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Private funding in Australian public schools: a problem of equity

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In Australia, debates around school funding tend to focus on comparisons of funding between school systems and what this means for equity. In this paper, while we look at school-level funding between systems, our emphasis is on private funding in public schools with a particular emphasis on the relationship between private funding and ICSEA. Using data provided by the Australian Curriculum, Assessment and Reporting Authority, we present a series of analyses that document the current funding arrangements of Australian schools. In particular, we focus on how private income and parental contributions are mediated by sector (Government, Catholic and Independent), system (States and Territories) and educational advantage. These analyses show that government schools are generating notable private funding per student with the majority coming from parental fees, charges and other contributions. We further demonstrate that these private contributions advantage may exacerbate inequalities within public systems across Australia.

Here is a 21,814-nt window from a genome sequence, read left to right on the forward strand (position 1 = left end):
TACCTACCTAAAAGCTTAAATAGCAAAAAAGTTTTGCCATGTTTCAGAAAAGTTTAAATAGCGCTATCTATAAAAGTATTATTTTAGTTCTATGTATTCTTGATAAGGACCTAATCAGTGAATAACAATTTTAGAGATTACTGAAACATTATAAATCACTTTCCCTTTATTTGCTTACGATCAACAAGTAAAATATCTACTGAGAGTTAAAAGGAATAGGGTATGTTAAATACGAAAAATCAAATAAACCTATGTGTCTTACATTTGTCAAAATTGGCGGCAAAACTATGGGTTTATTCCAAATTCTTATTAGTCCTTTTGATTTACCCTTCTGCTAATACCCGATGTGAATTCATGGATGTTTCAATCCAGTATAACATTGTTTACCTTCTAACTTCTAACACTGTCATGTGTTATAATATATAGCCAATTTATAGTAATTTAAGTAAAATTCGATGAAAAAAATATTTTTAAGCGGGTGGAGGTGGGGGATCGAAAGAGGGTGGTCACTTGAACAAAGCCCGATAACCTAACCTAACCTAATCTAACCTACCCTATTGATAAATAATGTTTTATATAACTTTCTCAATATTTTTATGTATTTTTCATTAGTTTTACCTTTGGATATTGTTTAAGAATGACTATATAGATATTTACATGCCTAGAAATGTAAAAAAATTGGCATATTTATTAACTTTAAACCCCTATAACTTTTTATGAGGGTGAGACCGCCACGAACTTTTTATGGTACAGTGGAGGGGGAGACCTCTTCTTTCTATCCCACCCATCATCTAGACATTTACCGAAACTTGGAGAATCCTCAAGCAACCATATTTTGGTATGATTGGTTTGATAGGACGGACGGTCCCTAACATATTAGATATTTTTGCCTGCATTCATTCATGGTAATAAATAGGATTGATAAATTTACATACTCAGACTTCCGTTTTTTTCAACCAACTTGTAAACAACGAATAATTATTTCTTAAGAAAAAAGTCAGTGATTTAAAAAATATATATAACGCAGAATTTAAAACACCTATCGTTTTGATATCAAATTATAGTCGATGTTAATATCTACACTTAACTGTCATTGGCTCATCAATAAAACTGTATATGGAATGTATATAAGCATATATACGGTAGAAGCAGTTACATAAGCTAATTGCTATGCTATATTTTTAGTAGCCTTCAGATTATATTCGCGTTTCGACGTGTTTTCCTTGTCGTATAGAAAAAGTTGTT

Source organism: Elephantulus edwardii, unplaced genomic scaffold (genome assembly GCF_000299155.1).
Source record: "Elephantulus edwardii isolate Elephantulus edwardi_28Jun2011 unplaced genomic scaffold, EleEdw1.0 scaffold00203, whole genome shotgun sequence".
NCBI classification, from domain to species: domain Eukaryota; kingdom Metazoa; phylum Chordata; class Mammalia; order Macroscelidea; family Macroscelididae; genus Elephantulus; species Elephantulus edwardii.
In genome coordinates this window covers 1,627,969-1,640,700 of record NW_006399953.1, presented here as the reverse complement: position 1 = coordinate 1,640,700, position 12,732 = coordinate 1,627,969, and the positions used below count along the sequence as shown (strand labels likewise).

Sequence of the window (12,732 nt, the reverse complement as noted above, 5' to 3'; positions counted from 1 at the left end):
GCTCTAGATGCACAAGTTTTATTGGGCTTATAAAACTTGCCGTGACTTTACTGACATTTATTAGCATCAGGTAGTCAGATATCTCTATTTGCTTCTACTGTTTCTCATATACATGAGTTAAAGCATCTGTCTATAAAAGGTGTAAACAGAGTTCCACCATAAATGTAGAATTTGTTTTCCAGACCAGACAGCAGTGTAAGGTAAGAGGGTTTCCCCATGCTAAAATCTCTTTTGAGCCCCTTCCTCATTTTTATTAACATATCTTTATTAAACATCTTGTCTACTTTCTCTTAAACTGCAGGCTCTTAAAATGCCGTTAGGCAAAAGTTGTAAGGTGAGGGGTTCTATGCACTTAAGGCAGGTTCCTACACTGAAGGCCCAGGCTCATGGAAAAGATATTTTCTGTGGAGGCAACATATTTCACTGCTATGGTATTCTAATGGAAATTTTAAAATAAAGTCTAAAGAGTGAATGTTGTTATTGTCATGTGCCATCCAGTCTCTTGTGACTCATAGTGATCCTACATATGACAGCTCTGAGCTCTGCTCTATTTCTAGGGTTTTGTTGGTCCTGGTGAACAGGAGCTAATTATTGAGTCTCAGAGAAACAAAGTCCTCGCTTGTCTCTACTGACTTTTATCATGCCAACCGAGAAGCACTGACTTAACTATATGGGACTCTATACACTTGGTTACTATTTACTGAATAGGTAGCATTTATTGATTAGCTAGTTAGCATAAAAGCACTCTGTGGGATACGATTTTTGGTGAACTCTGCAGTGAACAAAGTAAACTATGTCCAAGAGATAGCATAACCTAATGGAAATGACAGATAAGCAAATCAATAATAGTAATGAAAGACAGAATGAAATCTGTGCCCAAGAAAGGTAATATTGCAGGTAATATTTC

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  1. This research was supported by the Australian Government through the Australian Research Council's Discovery Projects funding scheme (project DP170103647).

  2. Note: The data used in this publication are sourced from the Australian Curriculum, Assessment and Reporting Authority (ACARA) and are available from ACARA in accordance with its Data Access Protocols.

  3. Note: Some schools are exempt from reporting on My School. These tend to be small, specialist schools such as those tasked at dealing with extreme behaviour.

  4. Missing data on a school’s levels of educational advantage encompass 465 special schools, 115 secondary, 63 primary and 8 combined across the states and territories.

  5. Calculated numbers for the rest of the analyses are slightly smaller than these totals, due to unavailable socioeconomic data for some schools.

  6. As shown by Table 1, unequal counts of schools in various categories caused some restrictions in using statistical methods for comparing the calculated averages of variables related to finance.


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Correspondence to Greg Thompson.

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Thompson, G., Hogan, A. & Rahimi, M. Private funding in Australian public schools: a problem of equity. Aust. Educ. Res. 46, 893–910 (2019).

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